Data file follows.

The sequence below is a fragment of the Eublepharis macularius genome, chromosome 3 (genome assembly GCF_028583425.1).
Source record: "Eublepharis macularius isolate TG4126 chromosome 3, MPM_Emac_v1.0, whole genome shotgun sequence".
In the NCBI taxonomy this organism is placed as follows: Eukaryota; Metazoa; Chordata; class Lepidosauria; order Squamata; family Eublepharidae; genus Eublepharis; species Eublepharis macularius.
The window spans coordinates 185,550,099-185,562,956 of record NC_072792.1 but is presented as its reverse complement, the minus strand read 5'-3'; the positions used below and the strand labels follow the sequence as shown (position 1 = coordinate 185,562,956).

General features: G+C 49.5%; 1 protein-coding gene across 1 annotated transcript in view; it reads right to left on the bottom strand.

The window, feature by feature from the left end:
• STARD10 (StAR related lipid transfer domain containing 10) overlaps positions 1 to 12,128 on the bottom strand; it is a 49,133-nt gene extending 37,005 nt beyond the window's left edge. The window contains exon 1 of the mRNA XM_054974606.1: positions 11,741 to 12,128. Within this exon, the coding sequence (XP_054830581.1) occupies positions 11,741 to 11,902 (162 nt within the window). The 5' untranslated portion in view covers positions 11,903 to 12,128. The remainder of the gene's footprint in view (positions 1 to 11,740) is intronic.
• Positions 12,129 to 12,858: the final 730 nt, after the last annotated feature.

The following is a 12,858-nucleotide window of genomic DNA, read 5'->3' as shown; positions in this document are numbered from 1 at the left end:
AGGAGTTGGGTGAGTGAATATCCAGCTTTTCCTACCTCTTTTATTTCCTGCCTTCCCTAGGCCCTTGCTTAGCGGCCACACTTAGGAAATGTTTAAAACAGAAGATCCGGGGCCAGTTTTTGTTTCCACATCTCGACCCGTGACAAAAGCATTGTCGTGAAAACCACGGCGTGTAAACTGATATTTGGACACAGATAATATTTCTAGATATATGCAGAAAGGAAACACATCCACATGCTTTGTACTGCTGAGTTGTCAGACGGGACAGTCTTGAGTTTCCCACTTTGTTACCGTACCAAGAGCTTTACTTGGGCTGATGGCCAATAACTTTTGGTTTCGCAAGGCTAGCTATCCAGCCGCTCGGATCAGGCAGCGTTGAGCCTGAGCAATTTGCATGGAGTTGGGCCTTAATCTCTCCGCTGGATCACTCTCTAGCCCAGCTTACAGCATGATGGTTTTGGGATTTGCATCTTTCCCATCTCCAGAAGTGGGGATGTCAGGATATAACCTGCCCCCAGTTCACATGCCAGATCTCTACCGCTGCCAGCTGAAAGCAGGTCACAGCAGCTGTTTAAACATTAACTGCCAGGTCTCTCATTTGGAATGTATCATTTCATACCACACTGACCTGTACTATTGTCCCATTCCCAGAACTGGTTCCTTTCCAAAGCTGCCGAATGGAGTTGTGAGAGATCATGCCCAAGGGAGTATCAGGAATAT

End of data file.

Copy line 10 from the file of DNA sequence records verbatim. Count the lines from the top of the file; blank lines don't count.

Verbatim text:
AGGAGTTGGGTGAGTGAATATCCAGCTTTTCCTACCTCTTTTATTTCCTGCCTTCCCTAGGCCCTTGCTTAGCGGCCACACTTAGGAAATGTTTAAAACAGAAGATCCGGGGCCAGTTTTTGTTTCCACATCTCGACCCGTGACAAAAGCATTGTCGTGAAAACCACGGCGTGTAAACTGATATTTGGACACAGATAATATTTCTAGATATATGCAGAAAGGAAACACATCCACATGCTTTGTACTGCTGAGTTGTCAGACGGGACAGTCTTGAGTTTCCCACTTTGTTACCGTACCAAGAGCTTTACTTGGGCTGATGGCCAATAACTTTTGGTTTCGCAAGGCTAGCTATCCAGCCGCTCGGATCAGGCAGCGTTGAGCCTGAGCAATTTGCATGGAGTTGGGCCTTAATCTCTCCGCTGGATCACTCTCTAGCCCAGCTTACAGCATGATGGTTTTGGGATTTGCATCTTTCCCATCTCCAGAAGTGGGGATGTCAGGATATAACCTGCCCCCAGTTCACATGCCAGATCTCTACCGCTGCCAGCTGAAAGCAGGTCACAGCAGCTGTTTAAACATTAACTGCCAGGTCTCTCATTTGGAATGTATCATTTCATACCACACTGACCTGTACTATTGTCCCATTCCCAGAACTGGTTCCTTTCCAAAGCTGCCGAATGGAGTTGTGAGAGATCATGCCCAAGGGAGTATCAGGAATAT